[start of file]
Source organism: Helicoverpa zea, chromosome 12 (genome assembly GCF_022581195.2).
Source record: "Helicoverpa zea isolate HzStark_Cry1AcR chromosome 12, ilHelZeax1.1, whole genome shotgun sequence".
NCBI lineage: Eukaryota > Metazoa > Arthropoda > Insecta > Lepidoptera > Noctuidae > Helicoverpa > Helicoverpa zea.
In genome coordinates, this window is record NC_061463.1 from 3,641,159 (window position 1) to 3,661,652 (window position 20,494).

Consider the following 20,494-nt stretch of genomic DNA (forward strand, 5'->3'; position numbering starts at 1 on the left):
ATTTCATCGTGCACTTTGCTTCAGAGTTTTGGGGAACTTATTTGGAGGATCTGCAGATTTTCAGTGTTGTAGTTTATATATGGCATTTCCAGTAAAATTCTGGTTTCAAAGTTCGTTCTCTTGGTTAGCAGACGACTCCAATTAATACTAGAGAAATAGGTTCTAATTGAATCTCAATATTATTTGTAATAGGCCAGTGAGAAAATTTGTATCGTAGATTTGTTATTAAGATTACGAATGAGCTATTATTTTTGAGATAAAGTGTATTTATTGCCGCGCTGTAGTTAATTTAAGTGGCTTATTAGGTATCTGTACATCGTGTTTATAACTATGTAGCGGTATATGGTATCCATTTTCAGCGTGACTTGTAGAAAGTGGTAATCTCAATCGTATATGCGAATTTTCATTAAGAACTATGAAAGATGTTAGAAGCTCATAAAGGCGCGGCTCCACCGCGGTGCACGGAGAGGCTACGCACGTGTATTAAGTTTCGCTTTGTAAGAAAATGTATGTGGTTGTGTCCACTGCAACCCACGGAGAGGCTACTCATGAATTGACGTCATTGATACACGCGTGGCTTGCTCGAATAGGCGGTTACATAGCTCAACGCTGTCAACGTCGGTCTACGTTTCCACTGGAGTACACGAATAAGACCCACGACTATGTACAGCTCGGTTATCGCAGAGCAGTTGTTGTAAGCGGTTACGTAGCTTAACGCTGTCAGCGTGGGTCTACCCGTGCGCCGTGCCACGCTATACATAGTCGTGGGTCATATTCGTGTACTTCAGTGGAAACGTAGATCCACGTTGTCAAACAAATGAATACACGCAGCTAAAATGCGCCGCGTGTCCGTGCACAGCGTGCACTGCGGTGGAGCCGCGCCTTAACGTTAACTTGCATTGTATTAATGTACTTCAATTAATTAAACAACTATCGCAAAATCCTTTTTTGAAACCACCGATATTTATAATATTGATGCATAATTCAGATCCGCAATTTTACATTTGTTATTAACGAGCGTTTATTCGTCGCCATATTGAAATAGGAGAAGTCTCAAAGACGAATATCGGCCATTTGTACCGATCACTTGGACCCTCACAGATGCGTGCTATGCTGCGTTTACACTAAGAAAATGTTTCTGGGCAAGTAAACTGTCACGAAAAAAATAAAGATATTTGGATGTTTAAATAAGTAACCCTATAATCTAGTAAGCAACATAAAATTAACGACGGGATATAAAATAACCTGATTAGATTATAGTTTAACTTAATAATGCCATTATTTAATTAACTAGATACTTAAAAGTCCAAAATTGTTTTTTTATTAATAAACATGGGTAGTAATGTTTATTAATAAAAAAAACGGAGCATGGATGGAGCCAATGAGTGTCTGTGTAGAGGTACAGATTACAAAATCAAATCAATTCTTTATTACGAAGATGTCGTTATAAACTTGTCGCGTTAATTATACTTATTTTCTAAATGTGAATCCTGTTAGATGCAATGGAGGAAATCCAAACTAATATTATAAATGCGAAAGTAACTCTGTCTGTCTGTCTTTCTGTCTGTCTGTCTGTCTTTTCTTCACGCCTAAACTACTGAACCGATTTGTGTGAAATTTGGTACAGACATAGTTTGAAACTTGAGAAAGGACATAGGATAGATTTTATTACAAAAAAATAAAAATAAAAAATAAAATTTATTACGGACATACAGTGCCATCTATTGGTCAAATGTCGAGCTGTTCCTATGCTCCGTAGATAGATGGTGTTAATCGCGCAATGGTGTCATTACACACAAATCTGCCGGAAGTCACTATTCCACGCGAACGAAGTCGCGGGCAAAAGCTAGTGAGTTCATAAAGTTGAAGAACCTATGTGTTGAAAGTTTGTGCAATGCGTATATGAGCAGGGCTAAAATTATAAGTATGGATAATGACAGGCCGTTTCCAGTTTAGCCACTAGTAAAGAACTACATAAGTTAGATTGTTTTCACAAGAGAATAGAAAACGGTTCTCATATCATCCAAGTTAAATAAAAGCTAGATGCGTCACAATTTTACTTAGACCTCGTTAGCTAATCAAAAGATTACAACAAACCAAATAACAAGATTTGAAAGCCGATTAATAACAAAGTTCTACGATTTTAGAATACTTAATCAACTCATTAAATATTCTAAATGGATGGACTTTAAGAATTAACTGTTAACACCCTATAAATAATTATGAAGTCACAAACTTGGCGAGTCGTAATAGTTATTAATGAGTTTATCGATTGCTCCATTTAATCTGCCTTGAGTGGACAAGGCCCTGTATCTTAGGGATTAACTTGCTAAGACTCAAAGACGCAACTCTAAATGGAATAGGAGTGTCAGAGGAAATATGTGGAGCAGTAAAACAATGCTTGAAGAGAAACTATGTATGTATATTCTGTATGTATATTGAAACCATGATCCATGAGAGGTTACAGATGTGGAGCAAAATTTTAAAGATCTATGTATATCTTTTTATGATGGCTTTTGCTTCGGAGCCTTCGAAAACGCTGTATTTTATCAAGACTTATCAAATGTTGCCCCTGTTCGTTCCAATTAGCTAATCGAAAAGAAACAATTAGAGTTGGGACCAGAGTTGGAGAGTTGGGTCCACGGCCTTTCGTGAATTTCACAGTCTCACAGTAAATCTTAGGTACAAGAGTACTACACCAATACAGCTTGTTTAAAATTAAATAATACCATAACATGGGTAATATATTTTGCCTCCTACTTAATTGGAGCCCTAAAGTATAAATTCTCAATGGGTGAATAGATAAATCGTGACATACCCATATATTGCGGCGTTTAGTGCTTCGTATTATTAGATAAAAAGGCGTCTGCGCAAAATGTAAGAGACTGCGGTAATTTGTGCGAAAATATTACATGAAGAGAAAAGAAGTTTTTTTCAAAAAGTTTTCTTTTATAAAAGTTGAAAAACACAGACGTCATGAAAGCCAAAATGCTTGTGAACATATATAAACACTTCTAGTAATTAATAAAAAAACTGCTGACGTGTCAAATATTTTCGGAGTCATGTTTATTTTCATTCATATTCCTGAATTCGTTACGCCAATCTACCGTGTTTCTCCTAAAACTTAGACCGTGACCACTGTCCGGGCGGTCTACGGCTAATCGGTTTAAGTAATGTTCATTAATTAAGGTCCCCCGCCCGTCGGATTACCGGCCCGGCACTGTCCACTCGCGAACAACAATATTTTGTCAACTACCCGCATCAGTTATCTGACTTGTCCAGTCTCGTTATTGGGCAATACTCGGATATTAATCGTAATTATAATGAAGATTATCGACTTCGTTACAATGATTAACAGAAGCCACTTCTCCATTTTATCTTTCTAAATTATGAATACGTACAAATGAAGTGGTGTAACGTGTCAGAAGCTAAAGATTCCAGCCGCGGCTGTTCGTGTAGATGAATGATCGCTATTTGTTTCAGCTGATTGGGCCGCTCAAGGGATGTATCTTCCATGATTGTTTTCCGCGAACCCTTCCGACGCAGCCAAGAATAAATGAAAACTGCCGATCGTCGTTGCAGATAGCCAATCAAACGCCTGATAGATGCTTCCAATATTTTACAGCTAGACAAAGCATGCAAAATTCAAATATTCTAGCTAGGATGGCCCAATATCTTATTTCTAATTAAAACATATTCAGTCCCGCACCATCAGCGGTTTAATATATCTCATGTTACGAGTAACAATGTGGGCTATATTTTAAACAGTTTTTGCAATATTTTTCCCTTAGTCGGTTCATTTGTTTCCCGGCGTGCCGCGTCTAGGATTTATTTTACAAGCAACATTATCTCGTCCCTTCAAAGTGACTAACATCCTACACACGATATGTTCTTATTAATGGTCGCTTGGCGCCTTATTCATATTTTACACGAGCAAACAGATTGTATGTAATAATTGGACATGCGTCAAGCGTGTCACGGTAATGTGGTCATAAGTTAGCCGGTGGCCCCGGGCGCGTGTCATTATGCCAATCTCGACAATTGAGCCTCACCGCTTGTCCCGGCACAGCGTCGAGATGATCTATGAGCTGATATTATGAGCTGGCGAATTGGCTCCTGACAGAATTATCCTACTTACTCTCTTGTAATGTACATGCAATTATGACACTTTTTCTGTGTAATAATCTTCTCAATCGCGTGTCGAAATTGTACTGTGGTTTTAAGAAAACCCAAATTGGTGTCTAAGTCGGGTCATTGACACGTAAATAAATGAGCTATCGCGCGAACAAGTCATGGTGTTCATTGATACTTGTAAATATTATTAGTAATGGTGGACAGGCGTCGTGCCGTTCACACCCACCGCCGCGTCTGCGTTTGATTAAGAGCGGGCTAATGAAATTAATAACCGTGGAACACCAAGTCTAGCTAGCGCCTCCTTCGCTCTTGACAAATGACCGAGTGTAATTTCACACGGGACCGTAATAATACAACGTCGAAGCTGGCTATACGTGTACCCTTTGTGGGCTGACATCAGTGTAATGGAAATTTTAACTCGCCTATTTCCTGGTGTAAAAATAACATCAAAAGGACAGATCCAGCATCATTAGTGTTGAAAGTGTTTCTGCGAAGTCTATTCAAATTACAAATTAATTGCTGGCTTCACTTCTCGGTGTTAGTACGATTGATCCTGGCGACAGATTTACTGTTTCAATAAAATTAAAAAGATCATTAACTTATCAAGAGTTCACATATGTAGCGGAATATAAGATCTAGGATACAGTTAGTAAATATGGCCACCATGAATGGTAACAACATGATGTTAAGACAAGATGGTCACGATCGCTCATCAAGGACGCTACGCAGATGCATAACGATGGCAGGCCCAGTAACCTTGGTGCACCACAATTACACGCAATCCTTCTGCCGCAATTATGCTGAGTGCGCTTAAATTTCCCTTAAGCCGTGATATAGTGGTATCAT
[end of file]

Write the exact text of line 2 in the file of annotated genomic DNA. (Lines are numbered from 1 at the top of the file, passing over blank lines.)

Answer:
Source record: "Helicoverpa zea isolate HzStark_Cry1AcR chromosome 12, ilHelZeax1.1, whole genome shotgun sequence".